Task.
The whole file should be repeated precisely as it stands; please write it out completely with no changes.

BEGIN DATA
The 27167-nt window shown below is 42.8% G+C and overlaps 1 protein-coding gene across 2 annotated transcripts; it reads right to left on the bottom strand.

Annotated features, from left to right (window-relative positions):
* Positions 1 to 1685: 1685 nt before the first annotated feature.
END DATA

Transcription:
The 27167-nt window shown below is 42.8% G+C and overlaps 1 protein-coding gene across 2 annotated transcripts; it reads right to left on the bottom strand.

Annotated features, from left to right (window-relative positions):
* Positions 1 to 1685: 1685 nt before the first annotated feature.